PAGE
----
It used to be that citizens would look to governments to develop plans for the long term.
But on the issue of climate change the world has entered a bizarre parallel universe where it is the private sector – specifically major multinational corporations – that is leading the way.
Some of the world’s biggest energy companies are proving to be streets ahead of most governments when it comes to preparing for what they see as the inevitable need to do something about carbon dioxide emissions.
In a development that sits very uncomfortably with the second-rate thinking of tub-thumpers like Alan Jones and Andrew Bolt, and the craven and populist agendas of politicians like Tony Abbott, major corporations including Exxon Mobil, BP and Shell are developing their operations in the expectation of some form of carbon tax at either an international, regional or national level.
An illuminating article in the December 14 edition of The Economist reported that many major multinational firms have adopted “internal carbon prices” – attaching a cost to emissions of carbon dioxide produced in their operations – to help them prepare for what they see the inevitability of a national and international carbon pricing regimes.
This is not limited to small, green-hued firms operating at the fringes of the global economy: massive operators including Exxon Mobil, BP, Shell, Total, Google, Disney, ConocoPhillips and Microsoft have all adopted internal carbon prices.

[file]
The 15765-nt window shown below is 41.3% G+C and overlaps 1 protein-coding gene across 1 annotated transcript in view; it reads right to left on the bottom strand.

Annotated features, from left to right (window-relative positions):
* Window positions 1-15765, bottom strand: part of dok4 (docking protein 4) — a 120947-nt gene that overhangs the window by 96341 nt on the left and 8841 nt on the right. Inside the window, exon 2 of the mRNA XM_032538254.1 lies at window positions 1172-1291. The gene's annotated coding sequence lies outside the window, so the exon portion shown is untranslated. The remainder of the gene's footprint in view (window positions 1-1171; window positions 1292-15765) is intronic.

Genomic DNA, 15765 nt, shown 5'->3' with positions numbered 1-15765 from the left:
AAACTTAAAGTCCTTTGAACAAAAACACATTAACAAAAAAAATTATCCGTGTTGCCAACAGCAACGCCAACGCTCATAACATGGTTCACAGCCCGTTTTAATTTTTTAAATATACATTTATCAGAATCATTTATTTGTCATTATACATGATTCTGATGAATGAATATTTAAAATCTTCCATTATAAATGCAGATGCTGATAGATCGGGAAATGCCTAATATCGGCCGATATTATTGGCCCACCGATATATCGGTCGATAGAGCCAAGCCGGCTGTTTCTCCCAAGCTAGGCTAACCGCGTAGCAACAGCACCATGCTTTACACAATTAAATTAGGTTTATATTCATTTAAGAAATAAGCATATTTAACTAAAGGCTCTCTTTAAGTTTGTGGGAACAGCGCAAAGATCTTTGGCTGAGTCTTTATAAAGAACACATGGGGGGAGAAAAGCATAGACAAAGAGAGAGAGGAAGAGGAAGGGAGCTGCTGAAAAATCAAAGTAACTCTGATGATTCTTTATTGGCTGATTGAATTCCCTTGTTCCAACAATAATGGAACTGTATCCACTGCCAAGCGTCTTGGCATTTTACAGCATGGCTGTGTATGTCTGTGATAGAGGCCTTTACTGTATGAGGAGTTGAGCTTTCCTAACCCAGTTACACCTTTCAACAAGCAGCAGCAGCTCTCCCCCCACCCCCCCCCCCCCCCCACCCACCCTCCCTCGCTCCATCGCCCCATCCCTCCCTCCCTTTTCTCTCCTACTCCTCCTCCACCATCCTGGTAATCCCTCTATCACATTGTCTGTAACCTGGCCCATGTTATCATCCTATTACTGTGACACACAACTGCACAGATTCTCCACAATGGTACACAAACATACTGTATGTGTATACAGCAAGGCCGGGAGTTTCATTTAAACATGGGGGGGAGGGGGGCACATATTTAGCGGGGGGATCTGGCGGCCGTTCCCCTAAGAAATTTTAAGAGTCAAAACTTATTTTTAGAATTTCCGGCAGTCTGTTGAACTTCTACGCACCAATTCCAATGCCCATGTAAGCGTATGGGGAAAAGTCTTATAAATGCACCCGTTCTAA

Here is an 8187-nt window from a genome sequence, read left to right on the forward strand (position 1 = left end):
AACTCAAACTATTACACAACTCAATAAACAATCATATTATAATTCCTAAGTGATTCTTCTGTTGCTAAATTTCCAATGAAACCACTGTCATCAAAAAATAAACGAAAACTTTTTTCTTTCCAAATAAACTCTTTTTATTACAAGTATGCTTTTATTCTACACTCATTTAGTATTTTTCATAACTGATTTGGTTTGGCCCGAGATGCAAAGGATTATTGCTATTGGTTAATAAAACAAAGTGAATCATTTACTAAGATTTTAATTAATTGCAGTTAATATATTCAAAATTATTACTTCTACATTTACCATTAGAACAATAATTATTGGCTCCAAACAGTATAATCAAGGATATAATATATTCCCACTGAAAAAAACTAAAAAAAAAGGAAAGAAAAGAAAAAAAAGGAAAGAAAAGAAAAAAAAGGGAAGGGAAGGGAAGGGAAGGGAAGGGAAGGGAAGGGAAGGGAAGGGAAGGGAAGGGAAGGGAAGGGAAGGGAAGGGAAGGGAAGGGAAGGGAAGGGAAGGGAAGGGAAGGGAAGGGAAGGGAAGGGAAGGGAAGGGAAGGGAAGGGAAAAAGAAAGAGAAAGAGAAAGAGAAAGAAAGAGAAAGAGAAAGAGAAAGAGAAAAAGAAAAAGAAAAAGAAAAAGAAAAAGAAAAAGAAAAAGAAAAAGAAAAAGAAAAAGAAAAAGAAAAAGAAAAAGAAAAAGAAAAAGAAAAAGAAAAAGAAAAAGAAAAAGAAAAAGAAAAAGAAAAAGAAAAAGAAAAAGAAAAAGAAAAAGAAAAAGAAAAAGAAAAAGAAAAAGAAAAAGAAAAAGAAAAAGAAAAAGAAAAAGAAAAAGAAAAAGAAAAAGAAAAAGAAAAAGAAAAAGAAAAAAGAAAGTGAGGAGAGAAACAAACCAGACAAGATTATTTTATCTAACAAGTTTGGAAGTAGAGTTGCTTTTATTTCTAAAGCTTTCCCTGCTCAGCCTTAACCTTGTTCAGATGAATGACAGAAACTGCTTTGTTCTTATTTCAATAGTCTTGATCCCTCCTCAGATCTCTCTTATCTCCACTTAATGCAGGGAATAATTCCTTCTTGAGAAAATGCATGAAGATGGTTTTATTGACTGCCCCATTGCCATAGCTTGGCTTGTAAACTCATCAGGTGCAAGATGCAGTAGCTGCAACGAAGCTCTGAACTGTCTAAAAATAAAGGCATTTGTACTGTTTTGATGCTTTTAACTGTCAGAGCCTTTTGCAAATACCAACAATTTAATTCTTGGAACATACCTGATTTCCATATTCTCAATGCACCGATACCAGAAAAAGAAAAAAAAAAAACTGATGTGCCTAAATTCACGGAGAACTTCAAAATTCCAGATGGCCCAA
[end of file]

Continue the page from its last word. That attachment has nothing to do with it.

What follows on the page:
And they are not being Mickey Mouse in the prices they are setting. Exxon Mobil has put its internal carbon price at $US60 a tonne, BP and Shell at $US40, while Google has their’s at around $US12 a tonne and Microsoft $US6 to 7 a tonne.
For these firms, the price signal serves two purposes. It helps them quantify their risk, and spurs them to develop ways to mitigate that risk by reducing, or at least slowing the growth of, CO2 emissions.
The adoption of a carbon price by the Labor Government was essentially serving the same purpose – preparing the country to be competitive and ahead of the game when carbon pricing regimes begin to operate internationally or in trade between major regions.
Instead, by dumping what had been set up, the Abbott Government is condemning Australia to once again be trying to catch up as the world moves on, to be a policy taker, rather than policy maker.
Thanks Tony, thanks Andrew.